Global Edition

 

Real World Exemplars of Sustainable Golf

12.38am 19th November 2009 - Management TopicsSponsorship - This story was updated on Wednesday, March 17th, 2010

European Golf Design has made a commitment to involve the Golf Environment Organisation in all forthcoming projects. The decision has been made following the recent establishment of GEO’s technical services arm.

The international non-profit body, which has driven a sustainability movement in golf since 2005, has set up a wholly owned subsidiary company known as GEO Development.

Jonathan Smith, CEO of GEO explains the rationale: “GEO is, and always will be, a non profit ‘developmental’ organization – undertaking non commercial action that improves golf’s social and environmental performance. This is demonstrated by our focus on developing GEO Certification, non-proprietary guidance for management, development and events, sharing knowledge, formulating campaigns and other wide-ranging advocacy and communications.

“However, we don’t just want to produce guidance. We want to work with projects to showcase sustainability in action. In particular we want to get involved in those golf developments that have the potential, and willingness, to deliver meaningful benefits to people and the planet.

Jeremy Slessor, Managing Director of European Golf Design explained the importance of the decision to the practice: “We were delighted when GEO decided to become active in the field – in recognition that what we need to see, perhaps more than anything else, are real world exemplars of sustainable golf facility development.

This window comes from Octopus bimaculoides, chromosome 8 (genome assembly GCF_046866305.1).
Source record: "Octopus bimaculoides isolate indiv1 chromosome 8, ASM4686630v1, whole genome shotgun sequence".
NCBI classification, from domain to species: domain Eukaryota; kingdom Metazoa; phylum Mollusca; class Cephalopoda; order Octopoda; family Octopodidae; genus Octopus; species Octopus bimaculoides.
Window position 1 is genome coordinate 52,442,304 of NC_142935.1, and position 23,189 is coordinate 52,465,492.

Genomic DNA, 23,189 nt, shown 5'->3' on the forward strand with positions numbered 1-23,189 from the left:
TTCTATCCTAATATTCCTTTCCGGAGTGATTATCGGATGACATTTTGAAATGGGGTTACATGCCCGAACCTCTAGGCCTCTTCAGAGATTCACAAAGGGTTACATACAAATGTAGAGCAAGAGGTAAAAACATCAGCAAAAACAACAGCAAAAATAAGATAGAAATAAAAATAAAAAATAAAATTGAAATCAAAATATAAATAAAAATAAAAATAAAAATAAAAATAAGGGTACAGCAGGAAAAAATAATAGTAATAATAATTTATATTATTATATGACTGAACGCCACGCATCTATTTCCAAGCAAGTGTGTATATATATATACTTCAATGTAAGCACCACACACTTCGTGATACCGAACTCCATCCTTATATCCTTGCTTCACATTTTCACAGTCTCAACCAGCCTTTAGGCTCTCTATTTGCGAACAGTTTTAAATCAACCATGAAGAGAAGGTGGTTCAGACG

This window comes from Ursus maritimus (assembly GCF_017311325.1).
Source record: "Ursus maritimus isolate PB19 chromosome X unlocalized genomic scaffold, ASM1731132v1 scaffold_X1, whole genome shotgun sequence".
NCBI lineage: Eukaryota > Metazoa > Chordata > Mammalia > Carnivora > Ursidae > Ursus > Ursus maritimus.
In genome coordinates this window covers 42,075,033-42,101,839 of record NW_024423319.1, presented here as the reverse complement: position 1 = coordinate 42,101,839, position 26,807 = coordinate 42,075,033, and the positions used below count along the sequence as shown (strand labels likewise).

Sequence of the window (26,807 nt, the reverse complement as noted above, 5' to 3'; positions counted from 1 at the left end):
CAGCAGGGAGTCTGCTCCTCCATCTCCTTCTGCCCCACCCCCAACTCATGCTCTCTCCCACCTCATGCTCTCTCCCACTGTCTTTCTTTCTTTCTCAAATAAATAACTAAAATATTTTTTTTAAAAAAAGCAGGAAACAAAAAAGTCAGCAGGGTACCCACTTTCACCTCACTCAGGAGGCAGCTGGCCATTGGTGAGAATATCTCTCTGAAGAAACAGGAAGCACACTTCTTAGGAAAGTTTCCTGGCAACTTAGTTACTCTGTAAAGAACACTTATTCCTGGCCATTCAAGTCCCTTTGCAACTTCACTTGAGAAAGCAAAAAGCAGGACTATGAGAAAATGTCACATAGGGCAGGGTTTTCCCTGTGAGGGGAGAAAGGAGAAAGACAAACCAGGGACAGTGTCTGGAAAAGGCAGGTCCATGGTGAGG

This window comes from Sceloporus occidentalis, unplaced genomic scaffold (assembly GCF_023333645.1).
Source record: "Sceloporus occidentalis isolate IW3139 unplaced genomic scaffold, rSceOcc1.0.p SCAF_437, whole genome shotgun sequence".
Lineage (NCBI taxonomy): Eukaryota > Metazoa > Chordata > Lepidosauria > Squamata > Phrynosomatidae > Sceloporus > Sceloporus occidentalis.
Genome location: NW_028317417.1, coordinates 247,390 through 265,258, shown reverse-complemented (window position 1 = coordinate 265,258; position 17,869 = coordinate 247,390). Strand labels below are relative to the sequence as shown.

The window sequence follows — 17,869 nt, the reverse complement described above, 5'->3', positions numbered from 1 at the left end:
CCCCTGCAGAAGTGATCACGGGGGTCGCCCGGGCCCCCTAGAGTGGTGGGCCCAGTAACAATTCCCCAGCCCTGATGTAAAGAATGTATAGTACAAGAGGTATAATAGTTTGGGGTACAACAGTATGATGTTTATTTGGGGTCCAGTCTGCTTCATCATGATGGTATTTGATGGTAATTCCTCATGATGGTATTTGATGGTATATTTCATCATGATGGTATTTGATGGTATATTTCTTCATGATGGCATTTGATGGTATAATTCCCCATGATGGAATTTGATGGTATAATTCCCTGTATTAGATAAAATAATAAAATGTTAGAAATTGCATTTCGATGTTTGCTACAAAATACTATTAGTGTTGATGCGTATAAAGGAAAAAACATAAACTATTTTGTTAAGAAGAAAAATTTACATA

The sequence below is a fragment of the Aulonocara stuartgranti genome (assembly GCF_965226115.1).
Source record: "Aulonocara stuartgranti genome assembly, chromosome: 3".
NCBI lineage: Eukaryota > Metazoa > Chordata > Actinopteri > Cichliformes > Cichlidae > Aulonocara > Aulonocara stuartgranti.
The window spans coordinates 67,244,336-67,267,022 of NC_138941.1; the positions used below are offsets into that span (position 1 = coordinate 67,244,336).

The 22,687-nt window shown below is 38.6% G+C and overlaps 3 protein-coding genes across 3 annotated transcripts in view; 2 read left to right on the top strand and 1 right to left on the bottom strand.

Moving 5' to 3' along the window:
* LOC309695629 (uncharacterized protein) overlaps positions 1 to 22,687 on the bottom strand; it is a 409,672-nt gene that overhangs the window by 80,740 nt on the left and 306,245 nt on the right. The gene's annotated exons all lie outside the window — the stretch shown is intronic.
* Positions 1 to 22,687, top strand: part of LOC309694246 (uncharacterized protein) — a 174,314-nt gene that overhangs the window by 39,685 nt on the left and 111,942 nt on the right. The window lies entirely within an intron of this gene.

“We like the responsible and logical approach they have established – of initially vetting projects, of scoping the sustainability potential, helping to ‘capture the concept’ and of marking out the path to fully integrated solutions. It works for us as a creative and open minded design practice, and we believe their insight will be very constructive during master-planning and down into detailed design.”

Cape Verde project

The two organisations have already cut their teeth on a project in the Cape Verde Isles. An investor has plans to extend an existing tourist resort into a larger golf, property and leisure complex.

GEO have carried out the initial Scoping Report for the scheme, and produced a Sustainability Action Plan for the master-planning and design phases. GEO’s interest in the project lies in the potential it has to regenerate the social and physical landscape of an impoverished and environmentally degraded region combining the delivery of a high quality development which also fulfils the targets of national government and international agencies by stimulating a positive multiplier from much needed inward investment.

Jonathan Smith added: “We have not set this mechanism up for commercial reasons. At present the examples of golf developments that have done everything they can do for people and the planet are few and far between. We want to change that, starting now. No kite marks, no smoke and mirrors, no pretence – just golf developments of the right type in the right place, doing the right thing.

“EGD shares that vision and recognises that this is as much about growing the game and finding the strongest business model for every development, as it is for protecting and enhancing ecosystems.”

This announcement follows the recent continuation of EGD’s Patron partnership agreement between with GEO.

GEO www.golfenvironment.org

European Golf Design www.egd.com

       

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